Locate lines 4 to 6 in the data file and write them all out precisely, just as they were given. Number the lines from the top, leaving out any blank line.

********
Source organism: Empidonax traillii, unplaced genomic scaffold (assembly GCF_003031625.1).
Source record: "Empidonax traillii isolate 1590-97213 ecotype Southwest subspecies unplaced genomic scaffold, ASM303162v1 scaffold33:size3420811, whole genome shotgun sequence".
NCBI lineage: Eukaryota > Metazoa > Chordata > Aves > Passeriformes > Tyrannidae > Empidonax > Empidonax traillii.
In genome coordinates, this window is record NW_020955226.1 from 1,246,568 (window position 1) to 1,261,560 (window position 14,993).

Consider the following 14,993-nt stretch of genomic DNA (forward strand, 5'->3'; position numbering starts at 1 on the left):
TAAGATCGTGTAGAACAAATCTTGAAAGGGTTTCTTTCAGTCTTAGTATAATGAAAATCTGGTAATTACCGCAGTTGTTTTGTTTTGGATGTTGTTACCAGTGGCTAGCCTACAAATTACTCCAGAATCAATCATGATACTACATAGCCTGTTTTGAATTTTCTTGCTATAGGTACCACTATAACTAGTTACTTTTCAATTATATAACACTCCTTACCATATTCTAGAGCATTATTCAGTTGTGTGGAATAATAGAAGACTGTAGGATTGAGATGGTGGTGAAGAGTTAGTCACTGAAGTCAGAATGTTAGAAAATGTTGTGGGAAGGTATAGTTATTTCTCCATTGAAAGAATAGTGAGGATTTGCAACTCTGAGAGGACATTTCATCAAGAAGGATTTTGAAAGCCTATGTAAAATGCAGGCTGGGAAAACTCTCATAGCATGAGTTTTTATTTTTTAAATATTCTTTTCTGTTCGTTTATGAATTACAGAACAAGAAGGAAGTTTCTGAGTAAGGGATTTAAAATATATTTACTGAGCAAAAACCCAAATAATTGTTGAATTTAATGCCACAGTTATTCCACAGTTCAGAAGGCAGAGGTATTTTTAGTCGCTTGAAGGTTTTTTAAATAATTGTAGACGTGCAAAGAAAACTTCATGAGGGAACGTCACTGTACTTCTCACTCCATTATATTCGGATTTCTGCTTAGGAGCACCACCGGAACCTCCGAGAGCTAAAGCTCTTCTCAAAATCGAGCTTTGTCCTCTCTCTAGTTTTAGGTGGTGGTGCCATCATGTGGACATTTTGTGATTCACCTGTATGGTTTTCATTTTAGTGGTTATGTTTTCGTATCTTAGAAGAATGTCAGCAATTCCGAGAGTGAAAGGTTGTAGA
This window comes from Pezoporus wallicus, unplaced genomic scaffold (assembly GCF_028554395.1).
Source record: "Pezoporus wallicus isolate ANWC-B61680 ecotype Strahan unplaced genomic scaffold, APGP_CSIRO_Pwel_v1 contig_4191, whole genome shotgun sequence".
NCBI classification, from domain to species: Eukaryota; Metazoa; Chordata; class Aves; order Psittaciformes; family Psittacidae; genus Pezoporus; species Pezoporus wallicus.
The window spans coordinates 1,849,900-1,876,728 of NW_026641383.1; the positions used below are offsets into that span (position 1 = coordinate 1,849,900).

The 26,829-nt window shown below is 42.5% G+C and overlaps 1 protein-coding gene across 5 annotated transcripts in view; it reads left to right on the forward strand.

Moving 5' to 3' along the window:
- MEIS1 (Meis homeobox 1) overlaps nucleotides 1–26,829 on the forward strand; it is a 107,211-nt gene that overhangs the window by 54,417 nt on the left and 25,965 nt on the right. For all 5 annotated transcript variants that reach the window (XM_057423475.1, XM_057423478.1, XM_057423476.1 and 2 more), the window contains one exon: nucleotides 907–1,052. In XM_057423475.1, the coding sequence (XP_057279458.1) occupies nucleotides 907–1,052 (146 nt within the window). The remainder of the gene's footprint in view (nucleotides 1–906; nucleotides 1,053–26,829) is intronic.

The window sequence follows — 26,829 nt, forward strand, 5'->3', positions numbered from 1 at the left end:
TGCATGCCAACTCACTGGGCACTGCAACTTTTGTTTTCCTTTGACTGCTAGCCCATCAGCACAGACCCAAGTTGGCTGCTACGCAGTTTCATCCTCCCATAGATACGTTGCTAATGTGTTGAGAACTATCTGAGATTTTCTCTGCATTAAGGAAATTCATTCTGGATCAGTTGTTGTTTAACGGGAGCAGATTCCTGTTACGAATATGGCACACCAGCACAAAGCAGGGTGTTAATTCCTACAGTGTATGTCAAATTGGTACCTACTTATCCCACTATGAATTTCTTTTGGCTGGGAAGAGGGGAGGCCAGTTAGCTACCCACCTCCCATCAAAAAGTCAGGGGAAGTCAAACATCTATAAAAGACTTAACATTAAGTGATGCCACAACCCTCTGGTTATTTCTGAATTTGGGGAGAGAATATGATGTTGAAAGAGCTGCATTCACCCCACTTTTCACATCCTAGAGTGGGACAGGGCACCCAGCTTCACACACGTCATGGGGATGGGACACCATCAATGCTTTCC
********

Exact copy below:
In genome coordinates, this window is record NW_020955226.1 from 1,246,568 (window position 1) to 1,261,560 (window position 14,993).

Consider the following 14,993-nt stretch of genomic DNA (forward strand, 5'->3'; position numbering starts at 1 on the left):
TAAGATCGTGTAGAACAAATCTTGAAAGGGTTTCTTTCAGTCTTAGTATAATGAAAATCTGGTAATTACCGCAGTTGTTTTGTTTTGGATGTTGTTACCAGTGGCTAGCCTACAAATTACTCCAGAATCAATCATGATACTACATAGCCTGTTTTGAATTTTCTTGCTATAGGTACCACTATAACTAGTTACTTTTCAATTATATAACACTCCTTACCATATTCTAGAGCATTATTCAGTTGTGTGGAATAATAGAAGACTGTAGGATTGAGATGGTGGTGAAGAGTTAGTCACTGAAGTCAGAATGTTAGAAAATGTTGTGGGAAGGTATAGTTATTTCTCCATTGAAAGAATAGTGAGGATTTGCAACTCTGAGAGGACATTTCATCAAGAAGGATTTTGAAAGCCTATGTAAAATGCAGGCTGGGAAAACTCTCATAGCATGAGTTTTTATTTTTTAAATATTCTTTTCTGTTCGTTTATGAATTACAGAACAAGAAGGAAGTTTCTGAGTAAGGGATTTAAAATATATTTACTGAGCAAAAACCCAAATAATTGTTGAATTTAATGCCACAGTTATTCCACAGTTCAGAAGGCAGAGGTATTTTTAGTCGCTTGAAGGTTTTTTAAATAATTGTAGACGTGCAAAGAAAACTTCATGAGGGAACGTCACTGTACTTCTCACTCCATTATATTCGGATTTCTGCTTAGGAGCACCACCGGAACCTCCGAGAGCTAAAGCTCTTCTCAAAATCGAGCTTTGTCCTCTCTCTAGTTTTAGGTGGTGGTGCCATCATGTGGACATTTTGTGATTCACCTGTATGGTTTTCATTTTAGTGGTTATGTTTTCGTATCTTAGAAGAATGTCAGCAATTCCGAGAGTGAAAGGTTGTAGA